'Rags' Ragsdale, 82; Man Of Many Talents

Posted: July 25, 1994

Milton R. "Rags" Ragsdale, a retired federal employee who was talented as an artist, builder and mechanic, died Thursday after a two-year battle with emphysema. He was 82 and lived in Nicetown-Tioga.

Ragsdale worked at the Philadelphia Naval Shipyard for more than 20 years and was a supervisor at the ammunition depot when he retired in the mid-'70s. He had been involved in the production of munitions during World War II.

Throughout his career with the government, Ragsdale had other ventures on the side that he enjoyed and used to enhance the quality of life for his family. For 11 years he was in the home building and remodeling business, and he did his own design work.

He was a sign painter, and on his own time enjoyed doing oil portraits. He did one of his wife that was on his living room wall.

There was also Ragsdale the tinkerer-mechanic who could fix anything.

"My kids came to Grandpop rather than their own father to fix something or

put it together," said Lorraine Ragsdale Johnson, one of his daughters. "I'd have to put it in the car and bring it over to him.

"I was always impressed with his talents. He was a man of many talents," added his daughter, who said he was more like a father than a grandfather to the grandchildren.

"He was very jovial. He liked to tell you jokes and make you laugh. He always had us cracking up about something," said his daughter. "He had a strong belief in God. He was a Christian man. He enjoyed his church and read his Bible. He was a person who believed in God and had a strong faith in God to sustain him, even to the end. He never worried about a thing. He let my mother."

Ragsdale was an active member of Zion Baptist Church and helped to build the baptismal pool. After retiring, he worked with children at Zion's Educational Annex, and his work was recognized with an award from the Chapel of the Four Chaplains.

He loved history and read widely on any historical subject. He also enjoyed following politics, and in the 1950s worked for a time as a Republican committeeman in his 18th Street and Erie Avenue neighborhood.

Ragsdale and his wife of 60 years, the former Kathryn Speller, both were intense baseball fans and loved watching games together, both offering advice and opinions on every play.

He was a graduate of Central High School.

Survivors also include another daughter, Kathryn Ragsdale Polk; two sons, Milton R. Jr. and Frederick L.; six grandchildren; eight great-grandchildren, and one great-great-grandchild.

Services will be held at 11 a.m. tomorrow at Zion Baptist Church, Broad and Venango streets, where friends may call two hours earlier. Burial will be in Mount Peace Cemetery, 3111 W. Lehigh Ave.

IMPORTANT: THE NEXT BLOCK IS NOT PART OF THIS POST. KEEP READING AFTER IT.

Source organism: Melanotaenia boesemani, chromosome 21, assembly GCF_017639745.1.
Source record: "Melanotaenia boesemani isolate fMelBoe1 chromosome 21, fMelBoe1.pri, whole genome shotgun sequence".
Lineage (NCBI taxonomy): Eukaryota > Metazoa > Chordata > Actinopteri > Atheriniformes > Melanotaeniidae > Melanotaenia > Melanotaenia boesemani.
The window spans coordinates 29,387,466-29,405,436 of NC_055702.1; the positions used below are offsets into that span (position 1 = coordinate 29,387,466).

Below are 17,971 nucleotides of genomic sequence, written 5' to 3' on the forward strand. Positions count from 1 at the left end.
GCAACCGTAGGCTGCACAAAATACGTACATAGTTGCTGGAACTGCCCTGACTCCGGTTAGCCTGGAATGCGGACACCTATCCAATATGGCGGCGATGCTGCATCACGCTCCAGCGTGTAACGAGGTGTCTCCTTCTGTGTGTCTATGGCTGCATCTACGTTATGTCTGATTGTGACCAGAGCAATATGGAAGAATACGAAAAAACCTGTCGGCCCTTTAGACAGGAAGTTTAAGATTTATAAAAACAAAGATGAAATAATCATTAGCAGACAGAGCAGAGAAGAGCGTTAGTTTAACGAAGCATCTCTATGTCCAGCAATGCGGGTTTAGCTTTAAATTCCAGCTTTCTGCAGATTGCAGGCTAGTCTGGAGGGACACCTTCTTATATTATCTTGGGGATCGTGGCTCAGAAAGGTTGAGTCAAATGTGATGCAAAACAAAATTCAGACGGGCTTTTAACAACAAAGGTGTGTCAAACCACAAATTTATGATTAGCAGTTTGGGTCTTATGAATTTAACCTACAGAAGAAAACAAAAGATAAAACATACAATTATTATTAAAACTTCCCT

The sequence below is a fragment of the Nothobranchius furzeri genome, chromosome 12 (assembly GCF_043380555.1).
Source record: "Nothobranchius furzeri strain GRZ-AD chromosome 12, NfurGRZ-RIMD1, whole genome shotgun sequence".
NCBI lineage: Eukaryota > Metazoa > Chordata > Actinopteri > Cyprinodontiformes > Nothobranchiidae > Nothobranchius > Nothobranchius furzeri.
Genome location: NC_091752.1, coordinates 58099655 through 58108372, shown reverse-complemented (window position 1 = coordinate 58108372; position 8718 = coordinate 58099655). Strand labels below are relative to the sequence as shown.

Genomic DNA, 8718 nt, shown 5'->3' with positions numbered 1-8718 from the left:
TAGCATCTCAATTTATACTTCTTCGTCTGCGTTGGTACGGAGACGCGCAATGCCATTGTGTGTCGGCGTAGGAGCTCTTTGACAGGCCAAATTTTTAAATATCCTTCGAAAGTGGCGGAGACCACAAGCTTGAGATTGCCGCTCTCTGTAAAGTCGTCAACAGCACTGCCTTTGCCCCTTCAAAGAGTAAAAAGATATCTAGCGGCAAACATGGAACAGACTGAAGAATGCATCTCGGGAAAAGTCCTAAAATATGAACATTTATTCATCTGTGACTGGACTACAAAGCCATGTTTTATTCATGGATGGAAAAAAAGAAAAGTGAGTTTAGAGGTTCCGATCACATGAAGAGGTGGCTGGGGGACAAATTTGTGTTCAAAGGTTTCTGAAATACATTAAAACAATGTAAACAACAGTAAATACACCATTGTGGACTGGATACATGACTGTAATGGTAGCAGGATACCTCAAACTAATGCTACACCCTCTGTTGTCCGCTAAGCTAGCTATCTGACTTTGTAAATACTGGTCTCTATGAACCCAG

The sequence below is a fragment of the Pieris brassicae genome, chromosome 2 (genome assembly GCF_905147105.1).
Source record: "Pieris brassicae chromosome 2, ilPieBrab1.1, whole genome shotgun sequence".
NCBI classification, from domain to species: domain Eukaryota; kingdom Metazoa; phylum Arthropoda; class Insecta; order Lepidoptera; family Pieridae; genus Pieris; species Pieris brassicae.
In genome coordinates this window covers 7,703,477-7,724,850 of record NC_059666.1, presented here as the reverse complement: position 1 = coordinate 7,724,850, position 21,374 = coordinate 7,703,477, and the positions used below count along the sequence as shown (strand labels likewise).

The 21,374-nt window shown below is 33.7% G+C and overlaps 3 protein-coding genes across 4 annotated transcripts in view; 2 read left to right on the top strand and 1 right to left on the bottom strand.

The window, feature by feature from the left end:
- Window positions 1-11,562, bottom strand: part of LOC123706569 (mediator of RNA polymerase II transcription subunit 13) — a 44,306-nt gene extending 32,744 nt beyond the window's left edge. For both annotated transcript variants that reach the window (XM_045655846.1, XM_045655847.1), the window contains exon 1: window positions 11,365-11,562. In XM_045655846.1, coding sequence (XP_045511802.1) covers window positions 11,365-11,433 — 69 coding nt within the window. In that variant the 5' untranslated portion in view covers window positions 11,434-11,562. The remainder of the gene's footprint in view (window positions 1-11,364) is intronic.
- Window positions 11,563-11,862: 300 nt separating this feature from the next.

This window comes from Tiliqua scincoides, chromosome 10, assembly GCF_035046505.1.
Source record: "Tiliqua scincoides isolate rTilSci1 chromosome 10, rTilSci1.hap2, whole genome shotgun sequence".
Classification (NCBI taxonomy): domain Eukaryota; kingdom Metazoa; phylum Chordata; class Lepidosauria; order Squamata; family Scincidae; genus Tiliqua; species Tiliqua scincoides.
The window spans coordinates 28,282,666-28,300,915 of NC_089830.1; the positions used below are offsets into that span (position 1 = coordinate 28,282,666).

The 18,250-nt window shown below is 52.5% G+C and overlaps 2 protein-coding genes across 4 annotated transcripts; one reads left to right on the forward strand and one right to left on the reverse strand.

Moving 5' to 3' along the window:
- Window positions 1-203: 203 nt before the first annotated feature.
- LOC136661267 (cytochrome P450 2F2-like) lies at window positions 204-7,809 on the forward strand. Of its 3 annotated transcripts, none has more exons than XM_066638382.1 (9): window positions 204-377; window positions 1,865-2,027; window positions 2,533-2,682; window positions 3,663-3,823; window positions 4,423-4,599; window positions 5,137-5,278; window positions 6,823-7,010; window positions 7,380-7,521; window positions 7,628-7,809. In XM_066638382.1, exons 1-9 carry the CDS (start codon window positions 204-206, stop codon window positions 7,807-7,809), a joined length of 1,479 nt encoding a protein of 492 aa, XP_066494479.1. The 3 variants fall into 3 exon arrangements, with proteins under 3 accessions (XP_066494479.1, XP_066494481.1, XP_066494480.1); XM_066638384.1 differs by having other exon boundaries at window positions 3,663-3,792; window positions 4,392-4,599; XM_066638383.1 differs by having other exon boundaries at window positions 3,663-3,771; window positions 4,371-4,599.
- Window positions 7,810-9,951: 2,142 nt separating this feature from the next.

John J. Strain, a retired plant manager and well-known amateur golfer, died Friday. He was 86 and lived in Olney.

Strain was employed by the Saftee Glass Co. in Philadelphia for 41 years and was plant manager when he retired in 1976. He was an Olney resident for 55 years.

He began playing golf at age 10. For many years he carried a 3 handicap. He was a member of the Sandy Run Golf Course in Oreland and was elected to the board of directors 39 consecutive years. In the mid-1960s, he served as president for two years. He also was the club's financial secretary for more than 20 years.

Survivors include his wife of 58 years, the former Gladys F. Hinkle; a son, Jon R.; a brother, James; a sister, Katherine Keyser; a granddaughter, and three great-grandchildren.

Services will be held at 11 a.m. tomorrow at at the Mann Funeral Home, 219 W. Tabor Road, where friends may call an hour and a half earlier. Burial will be in Lawnview Cemetery, Huntingdon Pike, Rockledge, Montgomery County.


Othello Henry "Cue" Curry Sr., a professional musician and retired Sun Oil Co. employee, died Wednesday. He was 89 and lived in South Philadelphia.

Curry had worked for Sun Oil for more than 20 years in the maintenance department. After retiring, he worked for Bailey, Banks and Biddle, and later the Academy of Natural Sciences in the mail department.

During his musicial career as a drummer and vocalist, he played with some of the top-name performers and bands. He eventually formed his own band. He was still performing until about three years ago.

Curry was a sports enthusiast who loved baseball and boxing. Another major diversion was deep-sea fishing.

His daughter, Shirley Goods, said her father was a person "at ease with people of all ages. Othello was a joy to know, and his friends were numerous."

Survivors include a son, Dr. Othello H. Curry; another daughter, Carolyn Lewis; four brothers, Newton, James, Russell and Samuel, and his caring companion, Mabel Jones.

Services will be held at 11 a.m. tomorrow at Union Baptist Church, 19th and Fitzwater streets, where friends may call two hours earlier. Burial will be in Rolling Green Memorial Park, routes 3 and 202, West Chester.

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